There are millions of non-hand-washers hiding among us. Why won’t they adopt this simple hygiene habit – and how can we change their minds?
“My 2019 resolution is to say things on air that I say off air…” – the famous last words of Pete Hegseth last year, just before he revealed a secret that set the internet alight.
At the time, Hegseth was best known as a Fox News presenter who had a sprinkling of controversial views. Then he said: “I don’t think I’ve washed my hands for 10 years.” Cue a collective wrinkling of noses, and a frenzy of articles about what might be on your hands after a decade.
Disconcertingly, Hegseth is in good company; in 2015 the actress Jennifer Lawrence dropped the bombshell that she almost never washes her hands after going to the bathroom. (They both later said they had been joking). That same year, the Republican Senator for North Carolina suggested that requiring restaurant employees to wash their hands was a classic example of over-regulation.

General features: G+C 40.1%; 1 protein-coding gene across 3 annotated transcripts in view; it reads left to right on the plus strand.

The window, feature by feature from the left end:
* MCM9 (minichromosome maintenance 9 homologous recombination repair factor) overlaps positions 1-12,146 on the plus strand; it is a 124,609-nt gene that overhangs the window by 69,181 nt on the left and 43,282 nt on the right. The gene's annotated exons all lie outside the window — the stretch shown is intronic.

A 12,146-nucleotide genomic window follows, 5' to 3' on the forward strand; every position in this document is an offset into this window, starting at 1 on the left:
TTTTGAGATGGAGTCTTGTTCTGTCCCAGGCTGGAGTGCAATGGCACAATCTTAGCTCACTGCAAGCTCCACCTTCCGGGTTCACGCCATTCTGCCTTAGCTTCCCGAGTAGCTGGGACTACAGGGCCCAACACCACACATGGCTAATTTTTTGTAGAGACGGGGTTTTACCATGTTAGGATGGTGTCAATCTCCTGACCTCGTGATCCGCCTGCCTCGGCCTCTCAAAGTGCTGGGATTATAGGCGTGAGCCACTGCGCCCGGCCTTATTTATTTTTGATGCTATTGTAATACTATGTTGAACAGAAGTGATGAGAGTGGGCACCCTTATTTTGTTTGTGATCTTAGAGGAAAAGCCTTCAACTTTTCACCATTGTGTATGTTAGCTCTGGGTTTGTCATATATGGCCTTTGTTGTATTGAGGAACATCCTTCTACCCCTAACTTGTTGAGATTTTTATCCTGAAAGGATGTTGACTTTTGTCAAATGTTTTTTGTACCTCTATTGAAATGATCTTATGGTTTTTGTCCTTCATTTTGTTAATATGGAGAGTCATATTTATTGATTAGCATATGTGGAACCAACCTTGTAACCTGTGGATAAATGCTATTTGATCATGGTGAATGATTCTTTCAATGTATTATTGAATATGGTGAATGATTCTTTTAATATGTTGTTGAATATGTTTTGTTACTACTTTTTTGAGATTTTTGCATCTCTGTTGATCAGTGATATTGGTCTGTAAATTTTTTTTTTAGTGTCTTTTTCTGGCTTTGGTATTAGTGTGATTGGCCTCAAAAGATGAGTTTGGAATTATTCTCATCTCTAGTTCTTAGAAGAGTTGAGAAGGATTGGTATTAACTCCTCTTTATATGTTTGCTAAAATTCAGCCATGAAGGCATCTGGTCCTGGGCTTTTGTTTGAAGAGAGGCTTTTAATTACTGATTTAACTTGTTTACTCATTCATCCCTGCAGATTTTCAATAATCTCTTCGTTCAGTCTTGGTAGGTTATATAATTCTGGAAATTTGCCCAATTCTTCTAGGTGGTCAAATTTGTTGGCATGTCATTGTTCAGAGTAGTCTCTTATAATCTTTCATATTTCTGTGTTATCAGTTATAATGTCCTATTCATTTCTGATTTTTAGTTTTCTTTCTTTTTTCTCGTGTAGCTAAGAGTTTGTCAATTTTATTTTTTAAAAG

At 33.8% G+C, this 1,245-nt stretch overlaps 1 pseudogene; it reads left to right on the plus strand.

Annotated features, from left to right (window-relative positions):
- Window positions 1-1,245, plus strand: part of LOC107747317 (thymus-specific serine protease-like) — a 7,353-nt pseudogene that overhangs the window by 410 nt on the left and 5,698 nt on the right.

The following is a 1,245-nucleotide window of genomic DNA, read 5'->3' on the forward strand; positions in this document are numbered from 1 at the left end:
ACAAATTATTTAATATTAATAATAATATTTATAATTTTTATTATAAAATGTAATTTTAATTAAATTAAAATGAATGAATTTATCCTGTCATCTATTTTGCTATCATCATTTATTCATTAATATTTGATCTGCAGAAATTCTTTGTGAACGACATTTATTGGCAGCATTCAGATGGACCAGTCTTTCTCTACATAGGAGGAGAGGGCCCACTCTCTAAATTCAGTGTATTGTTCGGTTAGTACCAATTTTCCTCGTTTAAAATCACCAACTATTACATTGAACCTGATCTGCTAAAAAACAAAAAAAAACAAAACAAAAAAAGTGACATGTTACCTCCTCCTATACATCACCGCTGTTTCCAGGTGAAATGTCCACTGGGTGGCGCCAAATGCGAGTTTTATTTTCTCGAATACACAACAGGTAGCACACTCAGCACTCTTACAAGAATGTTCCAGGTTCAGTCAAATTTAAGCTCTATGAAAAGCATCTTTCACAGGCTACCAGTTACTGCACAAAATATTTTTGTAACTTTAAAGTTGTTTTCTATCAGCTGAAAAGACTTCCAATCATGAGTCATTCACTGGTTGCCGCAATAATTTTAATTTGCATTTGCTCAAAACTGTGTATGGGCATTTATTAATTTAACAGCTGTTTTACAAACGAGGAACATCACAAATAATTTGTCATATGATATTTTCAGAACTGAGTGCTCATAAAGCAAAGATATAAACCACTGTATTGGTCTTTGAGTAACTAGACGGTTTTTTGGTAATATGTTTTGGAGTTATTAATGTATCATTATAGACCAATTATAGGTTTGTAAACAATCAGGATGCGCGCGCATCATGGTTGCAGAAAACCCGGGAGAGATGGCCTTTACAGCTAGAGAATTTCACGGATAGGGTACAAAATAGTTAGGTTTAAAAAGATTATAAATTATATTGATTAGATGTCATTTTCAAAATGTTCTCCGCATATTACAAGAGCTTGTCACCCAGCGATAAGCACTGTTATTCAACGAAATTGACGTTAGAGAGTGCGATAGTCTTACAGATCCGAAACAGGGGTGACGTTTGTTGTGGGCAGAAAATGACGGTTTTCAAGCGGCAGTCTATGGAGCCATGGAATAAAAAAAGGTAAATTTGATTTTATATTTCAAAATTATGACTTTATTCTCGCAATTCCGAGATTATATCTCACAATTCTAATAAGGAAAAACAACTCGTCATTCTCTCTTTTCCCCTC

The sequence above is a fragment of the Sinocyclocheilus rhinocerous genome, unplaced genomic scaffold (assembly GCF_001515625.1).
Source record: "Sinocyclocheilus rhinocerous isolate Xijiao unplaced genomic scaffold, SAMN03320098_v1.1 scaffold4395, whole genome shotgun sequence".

While 10 years is hopefully some kind of record, observant bathroom-users everywhere will already have noticed that non-hand-washers are alarmingly widespread. One study estimated that in 2015, just 26.2% of global bathroom visits with potential “faecal contact” were followed by hand washing with soap.
“It sounds like such a simple behaviour,” says Robert Aunger, an expert in evolutionary public health at the London School of Hygiene and Tropical Medicine. “But, you know, we’ve been working on it [getting people to wash their hands more] for 25 years and it’s still very low.”